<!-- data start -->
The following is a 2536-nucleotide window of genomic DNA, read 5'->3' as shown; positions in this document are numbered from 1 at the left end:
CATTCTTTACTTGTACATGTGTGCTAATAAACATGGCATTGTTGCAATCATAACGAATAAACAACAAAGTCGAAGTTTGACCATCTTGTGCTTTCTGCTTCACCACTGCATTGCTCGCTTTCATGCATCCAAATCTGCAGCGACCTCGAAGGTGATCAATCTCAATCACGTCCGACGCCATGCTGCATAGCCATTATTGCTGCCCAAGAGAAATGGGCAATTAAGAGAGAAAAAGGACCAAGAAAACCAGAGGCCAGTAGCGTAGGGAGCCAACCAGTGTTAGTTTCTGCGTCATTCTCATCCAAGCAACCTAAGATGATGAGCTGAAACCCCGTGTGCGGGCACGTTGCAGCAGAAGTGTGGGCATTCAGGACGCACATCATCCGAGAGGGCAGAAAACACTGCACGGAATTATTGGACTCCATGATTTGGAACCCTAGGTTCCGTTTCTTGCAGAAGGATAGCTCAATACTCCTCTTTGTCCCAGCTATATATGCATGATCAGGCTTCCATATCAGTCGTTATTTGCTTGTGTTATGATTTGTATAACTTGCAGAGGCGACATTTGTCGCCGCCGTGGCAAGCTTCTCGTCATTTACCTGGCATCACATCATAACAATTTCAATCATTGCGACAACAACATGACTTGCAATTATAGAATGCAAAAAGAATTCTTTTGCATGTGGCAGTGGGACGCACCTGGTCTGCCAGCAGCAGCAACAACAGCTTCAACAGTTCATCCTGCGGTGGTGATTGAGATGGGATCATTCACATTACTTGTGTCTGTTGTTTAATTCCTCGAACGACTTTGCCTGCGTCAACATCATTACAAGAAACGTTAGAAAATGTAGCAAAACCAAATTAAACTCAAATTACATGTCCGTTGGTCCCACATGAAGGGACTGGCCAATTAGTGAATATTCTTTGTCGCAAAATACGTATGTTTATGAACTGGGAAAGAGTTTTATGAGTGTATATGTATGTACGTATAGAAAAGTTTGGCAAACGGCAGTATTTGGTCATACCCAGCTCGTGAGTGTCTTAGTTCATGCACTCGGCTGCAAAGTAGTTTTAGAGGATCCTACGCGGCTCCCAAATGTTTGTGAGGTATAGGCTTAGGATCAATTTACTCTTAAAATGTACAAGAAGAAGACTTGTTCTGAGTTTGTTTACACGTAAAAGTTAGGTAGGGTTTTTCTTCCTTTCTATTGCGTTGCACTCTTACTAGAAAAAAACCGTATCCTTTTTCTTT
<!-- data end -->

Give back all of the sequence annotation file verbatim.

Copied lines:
The following is a 2536-nucleotide window of genomic DNA, read 5'->3' as shown; positions in this document are numbered from 1 at the left end:
CATTCTTTACTTGTACATGTGTGCTAATAAACATGGCATTGTTGCAATCATAACGAATAAACAACAAAGTCGAAGTTTGACCATCTTGTGCTTTCTGCTTCACCACTGCATTGCTCGCTTTCATGCATCCAAATCTGCAGCGACCTCGAAGGTGATCAATCTCAATCACGTCCGACGCCATGCTGCATAGCCATTATTGCTGCCCAAGAGAAATGGGCAATTAAGAGAGAAAAAGGACCAAGAAAACCAGAGGCCAGTAGCGTAGGGAGCCAACCAGTGTTAGTTTCTGCGTCATTCTCATCCAAGCAACCTAAGATGATGAGCTGAAACCCCGTGTGCGGGCACGTTGCAGCAGAAGTGTGGGCATTCAGGACGCACATCATCCGAGAGGGCAGAAAACACTGCACGGAATTATTGGACTCCATGATTTGGAACCCTAGGTTCCGTTTCTTGCAGAAGGATAGCTCAATACTCCTCTTTGTCCCAGCTATATATGCATGATCAGGCTTCCATATCAGTCGTTATTTGCTTGTGTTATGATTTGTATAACTTGCAGAGGCGACATTTGTCGCCGCCGTGGCAAGCTTCTCGTCATTTACCTGGCATCACATCATAACAATTTCAATCATTGCGACAACAACATGACTTGCAATTATAGAATGCAAAAAGAATTCTTTTGCATGTGGCAGTGGGACGCACCTGGTCTGCCAGCAGCAGCAACAACAGCTTCAACAGTTCATCCTGCGGTGGTGATTGAGATGGGATCATTCACATTACTTGTGTCTGTTGTTTAATTCCTCGAACGACTTTGCCTGCGTCAACATCATTACAAGAAACGTTAGAAAATGTAGCAAAACCAAATTAAACTCAAATTACATGTCCGTTGGTCCCACATGAAGGGACTGGCCAATTAGTGAATATTCTTTGTCGCAAAATACGTATGTTTATGAACTGGGAAAGAGTTTTATGAGTGTATATGTATGTACGTATAGAAAAGTTTGGCAAACGGCAGTATTTGGTCATACCCAGCTCGTGAGTGTCTTAGTTCATGCACTCGGCTGCAAAGTAGTTTTAGAGGATCCTACGCGGCTCCCAAATGTTTGTGAGGTATAGGCTTAGGATCAATTTACTCTTAAAATGTACAAGAAGAAGACTTGTTCTGAGTTTGTTTACACGTAAAAGTTAGGTAGGGTTTTTCTTCCTTTCTATTGCGTTGCACTCTTACTAGAAAAAAACCGTATCCTTTTTCTTT